Hands up who’s heard of Albert Mehrabian? To be honest, neither had we until we started looking into various types of communication. His research into communication both verbal and ‘non-verbal’ has been much debated over the years. How companies communicate with new and existing customers is fundamental. But what about ‘non-verbal’ communication? If you are a regular reader of our blog articles, you’ll know that we talk a lot about brand and brand perception.
We have always championed the idea that creating the right brand and logo design for your industry is the often the difference between those businesses who are successful and those who are not. From key messages to colour psychology, there are many elements that work together to make a successful brand. You want your brand to create a positive emotional reaction on sight – in which case this is ‘non-verbal communication’. Creating a brand and/or logo means trying to convey the key messages, values and ethos of your brand in the simplest yet effective way. Not an easy task!
Where do we start? There’s a lot to consider in the design of a brand or logo. In addition to being affected by colour psychology, we’re also affected by font psychology. As with colour psychology, different fonts trigger different reactions. Therefore, using the right typography in a logo design enhances its visual appeal and will impact on customer perception towards your brand. Think about it – we’re surrounded by typography everywhere we go. From road signs to menus to signage and magazines. Consciously or subconsciously we are saturated with it on a day to day basis.
Each and every brand should have their core values and ethos at the centre of what they do. It’s the ‘why’ question that should always be answered before any creative can take place. ‘Why do we do what we do’. Once you’ve clarified this, you can then look at what typography options best reflect your business. Consider Walt Disney. Their font is instantly recognisable – and that was created in a time when there were far fewer font types available. But their font is key to their instant brand recognition and customer loyalty.
So why do certain fonts have more emotional appeal than others? As ever with creative it is all about the visual. Yes, your company name is important, but if the style of the name doesn’t reflect the type of company that you are or is bland, you’re unlikely to appeal to potential customers. The first touchpoint with customers is often your logo so it is vital it has instant impact.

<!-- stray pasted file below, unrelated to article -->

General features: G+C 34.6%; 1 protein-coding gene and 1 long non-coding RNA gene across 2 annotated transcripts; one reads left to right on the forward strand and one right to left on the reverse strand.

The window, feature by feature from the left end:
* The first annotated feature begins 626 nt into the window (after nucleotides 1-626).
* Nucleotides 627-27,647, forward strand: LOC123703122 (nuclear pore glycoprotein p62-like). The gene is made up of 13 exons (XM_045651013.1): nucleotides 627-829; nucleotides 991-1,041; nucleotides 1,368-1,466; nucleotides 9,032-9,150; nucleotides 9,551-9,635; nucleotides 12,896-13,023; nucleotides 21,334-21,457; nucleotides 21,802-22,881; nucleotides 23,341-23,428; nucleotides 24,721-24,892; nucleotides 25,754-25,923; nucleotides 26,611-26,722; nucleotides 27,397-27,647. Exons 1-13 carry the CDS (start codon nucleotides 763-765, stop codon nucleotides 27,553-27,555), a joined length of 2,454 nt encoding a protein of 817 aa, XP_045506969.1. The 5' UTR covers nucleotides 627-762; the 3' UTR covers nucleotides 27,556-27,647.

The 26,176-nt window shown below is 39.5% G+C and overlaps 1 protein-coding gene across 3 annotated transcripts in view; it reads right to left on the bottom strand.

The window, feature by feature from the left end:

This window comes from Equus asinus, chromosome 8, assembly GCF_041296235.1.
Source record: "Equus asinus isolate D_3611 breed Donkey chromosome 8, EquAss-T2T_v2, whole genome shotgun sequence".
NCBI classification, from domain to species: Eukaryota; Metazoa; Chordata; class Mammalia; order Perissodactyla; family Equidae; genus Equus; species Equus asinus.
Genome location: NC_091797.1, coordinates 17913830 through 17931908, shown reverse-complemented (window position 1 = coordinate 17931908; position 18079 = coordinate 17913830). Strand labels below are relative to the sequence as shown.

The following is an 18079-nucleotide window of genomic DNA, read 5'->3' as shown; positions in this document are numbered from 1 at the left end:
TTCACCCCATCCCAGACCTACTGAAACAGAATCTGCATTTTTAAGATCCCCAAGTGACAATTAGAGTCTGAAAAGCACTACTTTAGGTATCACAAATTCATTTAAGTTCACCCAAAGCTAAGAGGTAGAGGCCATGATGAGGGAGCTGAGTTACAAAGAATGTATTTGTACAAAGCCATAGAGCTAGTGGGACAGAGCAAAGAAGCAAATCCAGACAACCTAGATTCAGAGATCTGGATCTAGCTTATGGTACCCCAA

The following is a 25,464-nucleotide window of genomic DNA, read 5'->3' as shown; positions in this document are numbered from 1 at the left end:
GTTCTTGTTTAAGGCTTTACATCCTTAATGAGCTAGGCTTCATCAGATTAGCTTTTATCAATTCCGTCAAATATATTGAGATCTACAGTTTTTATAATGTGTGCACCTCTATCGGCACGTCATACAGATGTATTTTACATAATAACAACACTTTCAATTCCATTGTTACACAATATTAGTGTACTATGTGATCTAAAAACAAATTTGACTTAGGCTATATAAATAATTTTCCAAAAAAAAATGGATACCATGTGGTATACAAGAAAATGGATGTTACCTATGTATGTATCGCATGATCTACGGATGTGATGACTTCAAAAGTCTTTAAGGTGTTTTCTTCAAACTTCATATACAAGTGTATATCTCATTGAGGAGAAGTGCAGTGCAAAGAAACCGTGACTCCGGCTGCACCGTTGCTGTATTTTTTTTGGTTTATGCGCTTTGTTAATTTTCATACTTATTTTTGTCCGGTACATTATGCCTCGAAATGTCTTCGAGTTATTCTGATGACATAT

"Good design, when done well, should be invisible.” Jared Spool.
By spending time ensuring you understand typography psychology, the personality that different styles convey, and how you can impact customer feelings could mean that you instantly have a competitive edge.
We have worked with many clients who require a logo designed from scratch and others that want to evolve their logo as it’s not having the right impact. Differentiation is key, but keep in mind your logo needs to be readable. Here’s some top tips to help you get started on selecting the right typography for your business.
Who are you?
Back to basics. Who are you and why do you do what you do? How do you want to be perceived? Knowing who you are and what image you want to portray should help you work out which fonts are appropriate for your business.
Who are you talking to?
Know your audience. A solid understanding of your existing and potential customers should ensure you will create the right impression. Take the time to do some market research or even a focus group from a sample size of your customers to discover their preferences in terms of shapes, styles, and colours. Appealing to them is far more likely to ensure success.
Creating a competitive edge
Know who your competitors are. To gain a competitive edge you need to differentiate yourself.
What do your competitors do that you like and dislike? What are their strengths? It’s not about ripping off ideas, it’s about using marketplace intelligence to work out how you can set yourself apart. Remember to look at other similar industries and the typography within their logo – it will help you work out what you like and may well spark some inspiration for you.
Like much in life, things go in and out of fashion – typography included. Tempting as it is to go for a font that is new and different – consider if it will still look good in 5 years’ time. If the answer is no, step away from the font! Being an appealing font also means being a legible font. If customers can’t read it, they won’t know your name, which can be off-putting for them. Why would they buy from a business they don’t know the name of? Legibility ensures an element of trust and transparency.
How do I look?
Always, always, always check how your shortlist of fonts will look across a variety of media. It may look brilliant on screen but what about on your business cards, stationery, exhibition material and print advertising? It needs to create impact across all these channels. Any good design agency will show you a selection of fonts in a series of different scenarios to ensure it works within digital and print.
Typography psychology might be complicated, but your font shouldn’t be.
If you would like to chat about how we create a beautiful logo and brand for you, then get in touch.